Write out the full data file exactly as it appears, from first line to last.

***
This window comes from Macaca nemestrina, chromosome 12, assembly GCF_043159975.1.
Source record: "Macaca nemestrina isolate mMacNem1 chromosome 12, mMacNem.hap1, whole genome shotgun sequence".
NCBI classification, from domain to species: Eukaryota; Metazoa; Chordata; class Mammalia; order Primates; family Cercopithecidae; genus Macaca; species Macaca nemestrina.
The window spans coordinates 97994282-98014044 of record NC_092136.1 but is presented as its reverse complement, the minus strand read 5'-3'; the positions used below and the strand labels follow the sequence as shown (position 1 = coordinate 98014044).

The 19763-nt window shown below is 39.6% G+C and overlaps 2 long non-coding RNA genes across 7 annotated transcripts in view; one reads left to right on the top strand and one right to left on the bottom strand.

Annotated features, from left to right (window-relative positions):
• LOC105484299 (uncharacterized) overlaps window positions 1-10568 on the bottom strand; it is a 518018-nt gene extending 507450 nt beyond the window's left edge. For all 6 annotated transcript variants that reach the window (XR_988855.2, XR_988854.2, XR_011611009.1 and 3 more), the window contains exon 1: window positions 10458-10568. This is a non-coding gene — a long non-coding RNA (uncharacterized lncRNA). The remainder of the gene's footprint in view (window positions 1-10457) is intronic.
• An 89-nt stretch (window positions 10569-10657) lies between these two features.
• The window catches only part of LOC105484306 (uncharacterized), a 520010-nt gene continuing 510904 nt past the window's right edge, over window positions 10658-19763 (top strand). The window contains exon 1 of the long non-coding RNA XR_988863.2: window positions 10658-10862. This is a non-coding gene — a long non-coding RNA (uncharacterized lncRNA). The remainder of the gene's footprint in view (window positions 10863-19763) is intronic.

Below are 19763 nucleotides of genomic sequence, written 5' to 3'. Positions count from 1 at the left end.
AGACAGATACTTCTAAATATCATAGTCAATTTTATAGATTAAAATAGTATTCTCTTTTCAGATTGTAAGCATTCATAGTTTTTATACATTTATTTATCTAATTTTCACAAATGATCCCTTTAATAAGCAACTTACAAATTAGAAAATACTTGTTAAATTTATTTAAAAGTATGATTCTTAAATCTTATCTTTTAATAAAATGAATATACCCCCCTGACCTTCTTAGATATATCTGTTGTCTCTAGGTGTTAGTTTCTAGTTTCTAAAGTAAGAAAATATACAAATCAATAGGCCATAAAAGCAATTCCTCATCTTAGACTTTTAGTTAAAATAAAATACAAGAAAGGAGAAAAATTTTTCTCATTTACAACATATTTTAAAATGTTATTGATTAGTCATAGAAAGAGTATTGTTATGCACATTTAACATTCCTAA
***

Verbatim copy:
This window comes from Macaca nemestrina, chromosome 12, assembly GCF_043159975.1.
Source record: "Macaca nemestrina isolate mMacNem1 chromosome 12, mMacNem.hap1, whole genome shotgun sequence".
NCBI classification, from domain to species: Eukaryota; Metazoa; Chordata; class Mammalia; order Primates; family Cercopithecidae; genus Macaca; species Macaca nemestrina.
The window spans coordinates 97994282-98014044 of record NC_092136.1 but is presented as its reverse complement, the minus strand read 5'-3'; the positions used below and the strand labels follow the sequence as shown (position 1 = coordinate 98014044).

The 19763-nt window shown below is 39.6% G+C and overlaps 2 long non-coding RNA genes across 7 annotated transcripts in view; one reads left to right on the top strand and one right to left on the bottom strand.

Annotated features, from left to right (window-relative positions):
• LOC105484299 (uncharacterized) overlaps window positions 1-10568 on the bottom strand; it is a 518018-nt gene extending 507450 nt beyond the window's left edge. For all 6 annotated transcript variants that reach the window (XR_988855.2, XR_988854.2, XR_011611009.1 and 3 more), the window contains exon 1: window positions 10458-10568. This is a non-coding gene — a long non-coding RNA (uncharacterized lncRNA). The remainder of the gene's footprint in view (window positions 1-10457) is intronic.
• An 89-nt stretch (window positions 10569-10657) lies between these two features.
• The window catches only part of LOC105484306 (uncharacterized), a 520010-nt gene continuing 510904 nt past the window's right edge, over window positions 10658-19763 (top strand). The window contains exon 1 of the long non-coding RNA XR_988863.2: window positions 10658-10862. This is a non-coding gene — a long non-coding RNA (uncharacterized lncRNA). The remainder of the gene's footprint in view (window positions 10863-19763) is intronic.

Below are 19763 nucleotides of genomic sequence, written 5' to 3'. Positions count from 1 at the left end.
AGACAGATACTTCTAAATATCATAGTCAATTTTATAGATTAAAATAGTATTCTCTTTTCAGATTGTAAGCATTCATAGTTTTTATACATTTATTTATCTAATTTTCACAAATGATCCCTTTAATAAGCAACTTACAAATTAGAAAATACTTGTTAAATTTATTTAAAAGTATGATTCTTAAATCTTATCTTTTAATAAAATGAATATACCCCCCTGACCTTCTTAGATATATCTGTTGTCTCTAGGTGTTAGTTTCTAGTTTCTAAAGTAAGAAAATATACAAATCAATAGGCCATAAAAGCAATTCCTCATCTTAGACTTTTAGTTAAAATAAAATACAAGAAAGGAGAAAAATTTTTCTCATTTACAACATATTTTAAAATGTTATTGATTAGTCATAGAAAGAGTATTGTTATGCACATTTAACATTCCTAA